Which organizations have issued guidelines on screening for hypertension (high blood pressure)?

Updated: Feb 22, 2019
  • Author: Matthew R Alexander, MD, PhD; Chief Editor: Eric H Yang, MD  more...
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Answer

Guidelines on screening for hypertension have been issued by the following organizations:

  • United States Preventive Services Task Force (USPSTF)
  • Joint National Committee (JNC)
  • American College of Obstetricians and Gynecologists (ACOG)
  • Department of Veterans Affairs (VA)/Department of Defense (DoD)
  • European Society of Hypertension (ESH)/European Society of Cardiology (ESC)

The 2013 joint European Society of Hypertension (ESH) and the European Society of Cardiology (ESC) guidelines recommend that ambulatory blood-pressure monitoring (ABPM) be incorporated into the assessment of cardiovascular risk factors and hypertension. [125, 126]

A comparison of the recommendations for blood pressure screening is provided in Table 4 below.

Table 4. Guidelines for Blood Pressure Screening in Adults (Open Table in a new window)

Issuing Organization

Year

Screening Populations

Screening Measurement

Screening Interval

European Society of Cardiology/ European Society of Hypertension 

(ESC/ESH) [9]

2018

All adults

Office measurement

At regular intervals on the basis of the blood pressure level:

  • Healthy people with optimal office blood pressure (< 120/80 mm Hg): Every 5 years; remeasure if seen sooner.
  • Patients with normal blood pressure (120-129/80-84 mm Hg): Minimum of every 3 years.
  • Patients with high-normal blood pressure (130–139/85–89 mm Hg): Annually.

US Preventive Services Task Force (USPSTF)  [127]

2015

Adults ≥18 years without known hypertension

Measurements outside of the clinical setting should be obtained for diagnostic confirmation before starting treatment.

No evidence was found for a single gold standard protocol for HBPM or ABPM. However, both may be used in conjunction with proper office measurement to make a diagnosis and guide management and treatment options.

Annually for adults age ≥40 and those at increased risk for high blood pressure including those who have high-normal blood pressure (130–139/85–89 mm Hg), are overweight or obese, or are African American.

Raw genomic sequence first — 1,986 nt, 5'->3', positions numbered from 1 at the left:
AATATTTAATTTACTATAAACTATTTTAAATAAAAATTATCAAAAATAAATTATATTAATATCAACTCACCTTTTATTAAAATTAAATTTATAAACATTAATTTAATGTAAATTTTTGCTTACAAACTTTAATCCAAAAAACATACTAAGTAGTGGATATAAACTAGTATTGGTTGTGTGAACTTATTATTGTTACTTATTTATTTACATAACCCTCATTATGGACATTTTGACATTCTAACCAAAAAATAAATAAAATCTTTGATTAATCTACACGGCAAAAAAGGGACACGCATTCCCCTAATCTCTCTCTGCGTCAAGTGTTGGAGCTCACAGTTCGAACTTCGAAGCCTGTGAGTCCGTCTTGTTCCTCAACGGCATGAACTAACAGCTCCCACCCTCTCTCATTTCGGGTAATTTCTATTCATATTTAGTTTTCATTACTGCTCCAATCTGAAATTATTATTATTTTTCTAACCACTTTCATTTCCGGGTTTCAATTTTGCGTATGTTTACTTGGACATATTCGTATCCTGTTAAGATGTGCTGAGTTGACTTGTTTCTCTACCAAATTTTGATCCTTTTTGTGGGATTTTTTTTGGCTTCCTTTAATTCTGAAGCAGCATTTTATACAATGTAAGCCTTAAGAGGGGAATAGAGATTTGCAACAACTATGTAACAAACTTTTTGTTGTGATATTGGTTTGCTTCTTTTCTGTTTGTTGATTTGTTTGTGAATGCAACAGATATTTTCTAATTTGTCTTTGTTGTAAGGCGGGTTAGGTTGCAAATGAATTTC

Adults ages ≥18 to < 40 years with normal blood pressure (≤130/85mm Hg) with no known risk factors should be screened every 3-5 years

Seventh Report of the Prevention,

Detection,

Evaluation, and

Treatment of the Joint National Committee on

High Blood Pressure (JNC 7) [5]

2003

Adults ages ≥18 years

Diagnosis based on average of 2 or more seated blood pressure readings on each of two or more office visits

At least once every 2 years in adults with blood pressure less than 120/80 mm Hg and every year in those with levels of 120–139/80–89 mm Hg.

American College of Obstetricians and Gynecologists (ACOG) [128]

2013

All females ages ≥13 years

Office measurement

Annually as part of routine well-woman care

Department of Veterans Affairs/Department of Defense (VA/DoD) [129]

2014

All adults

Office measurement;

Diagnosis based on 2 readings at 2 separate visits; For patients where diagnosis remains uncertain, home blood pressure monitoring (2-3 times a day for 7 days) or 24 hour ambulatory monitoring to confirm diagnosis

Periodic, preferably annually, at time of routine preventative care or health assessment;

European Society of Hypertension /European Society of Cardiology 

(ESH/ESC) [126]

2013

All adults

Office measurement; Diagnosis based on at least 2 readings at 2 separate visits; Consider home blood pressure monitoring or 24 hour ambulatory monitoring to confirm diagnosis

At time of routine preventative care or health assessment

 

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